When it comes to changing our unhealthy thoughts and ideas, there are several factors that—most often than not—stand in our way. And the first one is undoubtly the tenacity of the habits we have acquired in our youth.

For example, we all know how difficult it is to learn to speak a new language. The habit of speaking our native language—which we have learned without too much effort given that no previous linguistic habit really interfered with our learning process—makes the learning of a new language more difficult.

And yet, during our childhood, we have not only learned to speak our native language. Alas, we have also learned—and we did so very easily—to talk rubbish. For the sake of our discussion, let's call this particular language the "language of rubbish." As a result, learning the "language of reason" when we are already speaking the "language of rubbish" is as difficult as learning the Arabic, Japanese, or French language when we are already speaking the English language.

And what is the language usually spoken in our community? Sad but true: Not only do most people around us speak the "language of rubbish," but this situation is far from helping us in successfully changing our inner and outer language. As a matter of fact, we can expect that people speaking the "language of rubbish" will no longer understand us. They will most probably cry out that we have changed, that we are queer, or that we have simply lost our head. While there's nothing here to encourage us in our work of transforming our unhealthy thoughts and ideas, let's face it: The "language of rubbish" is widespread and common, and the "language of reason" is rare and uncommon.

Chances are as well that not only will our new way of thinking be perceived by others as a dangerous threat, but if these same others don't simply say we're nuts, they will most probably attempt to shake our new—and still shaky—convictions.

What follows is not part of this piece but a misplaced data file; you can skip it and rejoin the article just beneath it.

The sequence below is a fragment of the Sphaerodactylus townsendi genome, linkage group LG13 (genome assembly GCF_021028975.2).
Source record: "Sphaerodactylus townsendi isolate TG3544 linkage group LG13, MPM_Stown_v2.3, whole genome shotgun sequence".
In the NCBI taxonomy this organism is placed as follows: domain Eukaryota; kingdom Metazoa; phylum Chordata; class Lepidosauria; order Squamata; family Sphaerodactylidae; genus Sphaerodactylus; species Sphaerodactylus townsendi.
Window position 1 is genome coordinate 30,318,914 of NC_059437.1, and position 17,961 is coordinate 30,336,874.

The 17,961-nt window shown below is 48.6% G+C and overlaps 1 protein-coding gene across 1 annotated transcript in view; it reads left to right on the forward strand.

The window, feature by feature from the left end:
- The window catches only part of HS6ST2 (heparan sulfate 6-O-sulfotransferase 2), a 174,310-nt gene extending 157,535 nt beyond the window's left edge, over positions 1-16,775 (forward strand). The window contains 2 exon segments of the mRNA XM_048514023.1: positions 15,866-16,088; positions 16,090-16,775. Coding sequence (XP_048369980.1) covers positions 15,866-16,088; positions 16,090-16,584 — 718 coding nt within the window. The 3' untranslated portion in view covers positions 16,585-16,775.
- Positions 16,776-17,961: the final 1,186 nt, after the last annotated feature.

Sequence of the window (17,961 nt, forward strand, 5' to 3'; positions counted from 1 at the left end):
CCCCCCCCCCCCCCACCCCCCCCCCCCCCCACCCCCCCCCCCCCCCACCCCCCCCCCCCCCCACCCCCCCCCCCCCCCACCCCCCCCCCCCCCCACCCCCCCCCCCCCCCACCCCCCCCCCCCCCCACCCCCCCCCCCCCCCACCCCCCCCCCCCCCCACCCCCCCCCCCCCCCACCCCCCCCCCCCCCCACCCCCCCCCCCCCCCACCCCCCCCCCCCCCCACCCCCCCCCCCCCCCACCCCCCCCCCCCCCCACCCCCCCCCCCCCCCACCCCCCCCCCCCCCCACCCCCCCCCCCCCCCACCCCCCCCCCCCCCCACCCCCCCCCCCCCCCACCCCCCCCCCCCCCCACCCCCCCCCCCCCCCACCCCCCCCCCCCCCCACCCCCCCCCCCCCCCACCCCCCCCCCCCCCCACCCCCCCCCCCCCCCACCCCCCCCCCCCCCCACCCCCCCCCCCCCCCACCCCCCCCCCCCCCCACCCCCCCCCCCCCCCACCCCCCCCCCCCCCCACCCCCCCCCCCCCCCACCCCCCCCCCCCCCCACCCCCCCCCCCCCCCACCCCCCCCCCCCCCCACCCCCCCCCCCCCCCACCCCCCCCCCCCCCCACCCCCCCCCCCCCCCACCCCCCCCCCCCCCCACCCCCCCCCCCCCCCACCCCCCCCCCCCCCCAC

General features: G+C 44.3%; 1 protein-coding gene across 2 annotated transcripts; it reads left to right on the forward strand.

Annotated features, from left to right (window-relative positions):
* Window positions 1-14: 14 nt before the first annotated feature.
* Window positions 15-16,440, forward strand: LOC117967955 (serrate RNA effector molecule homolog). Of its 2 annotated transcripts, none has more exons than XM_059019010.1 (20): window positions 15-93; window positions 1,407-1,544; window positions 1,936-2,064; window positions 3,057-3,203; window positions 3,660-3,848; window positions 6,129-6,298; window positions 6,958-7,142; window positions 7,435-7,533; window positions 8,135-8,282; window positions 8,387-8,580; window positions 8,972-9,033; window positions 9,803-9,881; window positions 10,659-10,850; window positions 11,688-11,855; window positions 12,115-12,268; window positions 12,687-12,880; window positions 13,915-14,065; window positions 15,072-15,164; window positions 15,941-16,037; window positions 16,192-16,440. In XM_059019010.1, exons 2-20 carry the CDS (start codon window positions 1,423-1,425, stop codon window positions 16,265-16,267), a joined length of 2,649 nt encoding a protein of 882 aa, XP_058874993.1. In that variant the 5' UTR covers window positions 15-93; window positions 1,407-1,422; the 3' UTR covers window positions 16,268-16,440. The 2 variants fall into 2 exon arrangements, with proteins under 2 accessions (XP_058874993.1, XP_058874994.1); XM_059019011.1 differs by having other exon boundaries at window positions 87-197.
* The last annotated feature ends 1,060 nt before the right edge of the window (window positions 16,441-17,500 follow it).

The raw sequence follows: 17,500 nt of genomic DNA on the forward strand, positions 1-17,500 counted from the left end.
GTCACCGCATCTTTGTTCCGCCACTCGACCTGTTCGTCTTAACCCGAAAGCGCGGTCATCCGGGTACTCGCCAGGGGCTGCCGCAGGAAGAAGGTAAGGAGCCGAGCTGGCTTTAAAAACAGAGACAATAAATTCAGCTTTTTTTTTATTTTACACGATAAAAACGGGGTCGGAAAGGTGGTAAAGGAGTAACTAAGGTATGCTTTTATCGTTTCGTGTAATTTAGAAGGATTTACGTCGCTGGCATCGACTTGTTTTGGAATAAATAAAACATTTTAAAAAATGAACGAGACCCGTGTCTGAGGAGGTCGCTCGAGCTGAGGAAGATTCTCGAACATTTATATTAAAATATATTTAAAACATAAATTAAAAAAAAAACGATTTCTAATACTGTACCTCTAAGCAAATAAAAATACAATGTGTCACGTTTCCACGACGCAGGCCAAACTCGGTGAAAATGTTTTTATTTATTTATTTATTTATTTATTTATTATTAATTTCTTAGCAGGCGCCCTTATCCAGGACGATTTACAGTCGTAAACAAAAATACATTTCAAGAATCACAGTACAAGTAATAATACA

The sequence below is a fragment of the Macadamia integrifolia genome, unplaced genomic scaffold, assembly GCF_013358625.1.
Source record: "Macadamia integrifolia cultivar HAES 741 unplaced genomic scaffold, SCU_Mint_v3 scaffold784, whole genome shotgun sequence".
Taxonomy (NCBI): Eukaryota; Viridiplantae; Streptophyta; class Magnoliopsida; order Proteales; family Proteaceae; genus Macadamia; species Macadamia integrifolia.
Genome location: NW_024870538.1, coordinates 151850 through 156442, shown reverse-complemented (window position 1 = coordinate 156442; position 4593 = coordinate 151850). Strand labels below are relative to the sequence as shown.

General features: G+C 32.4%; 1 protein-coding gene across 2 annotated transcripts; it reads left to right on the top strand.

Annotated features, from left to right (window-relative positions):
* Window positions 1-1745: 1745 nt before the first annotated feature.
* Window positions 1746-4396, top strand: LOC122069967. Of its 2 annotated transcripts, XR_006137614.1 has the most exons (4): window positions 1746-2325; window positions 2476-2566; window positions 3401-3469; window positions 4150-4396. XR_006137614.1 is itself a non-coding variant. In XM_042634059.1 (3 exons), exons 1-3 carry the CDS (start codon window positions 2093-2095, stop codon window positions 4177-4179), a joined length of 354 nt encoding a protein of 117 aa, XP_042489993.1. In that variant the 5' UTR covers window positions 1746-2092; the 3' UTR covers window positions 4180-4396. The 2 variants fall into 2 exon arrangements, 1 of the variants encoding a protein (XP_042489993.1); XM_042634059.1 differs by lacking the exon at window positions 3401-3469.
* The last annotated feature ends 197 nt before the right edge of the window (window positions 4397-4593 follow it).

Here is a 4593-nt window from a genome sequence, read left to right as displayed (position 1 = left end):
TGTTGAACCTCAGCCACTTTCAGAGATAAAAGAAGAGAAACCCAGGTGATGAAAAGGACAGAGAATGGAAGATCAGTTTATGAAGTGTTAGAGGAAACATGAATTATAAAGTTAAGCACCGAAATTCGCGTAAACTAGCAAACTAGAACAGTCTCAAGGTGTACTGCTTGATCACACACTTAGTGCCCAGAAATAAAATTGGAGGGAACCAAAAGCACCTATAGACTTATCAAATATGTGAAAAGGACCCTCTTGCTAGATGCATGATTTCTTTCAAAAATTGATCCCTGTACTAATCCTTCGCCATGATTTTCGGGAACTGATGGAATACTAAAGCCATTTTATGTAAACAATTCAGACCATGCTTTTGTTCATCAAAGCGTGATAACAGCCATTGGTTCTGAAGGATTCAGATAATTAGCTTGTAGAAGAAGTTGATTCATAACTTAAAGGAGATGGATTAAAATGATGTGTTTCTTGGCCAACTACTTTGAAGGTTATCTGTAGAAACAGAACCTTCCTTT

When it comes to the learning of a new language, it is often recommended to immerse ourselves in an environment where only that particular language is spoken. Alas, for the "language of reason," such an environment doesn't exist. There are only individuals, more or less isolated from each other, who have successfully delivered themselves from the "language of rubbish."

In Part 2 of this article, we will explore the other stumbling blocks that are likely to make more difficult the process of changing our unhealthy thoughts and ideas. At this point of our discussion, please don't discourage yourself because—as I often point out—the word "difficult" in no way means "impossible."

Author's Bio: 

Chantal Beaupre is an Emotional Mastery Coach, a Naturopath, an Independent Licensed LifeSuccess Consultant, and a business partner of Bob Proctor-as seen in "The Secret" movie. Her passion is to provide men and women who are ready to raise their level of happiness and improve the quality of their lives with practical tools, challenging ideas, resources, and helpful information through the power of the Internet.

Chantal's newest eBook, "It's The Thought That Counts!," co-authored with Ali Brown, Ariane de Bonvoisin, Eva Gregory, Guy Finley, Jeanna Gabellini, Jim Donovan, Dr. Joe Rubino, Kathleen Gage, Mary Allen, and a host of other leading experts in the happiness arena can be downloaded for FREE on the Web.

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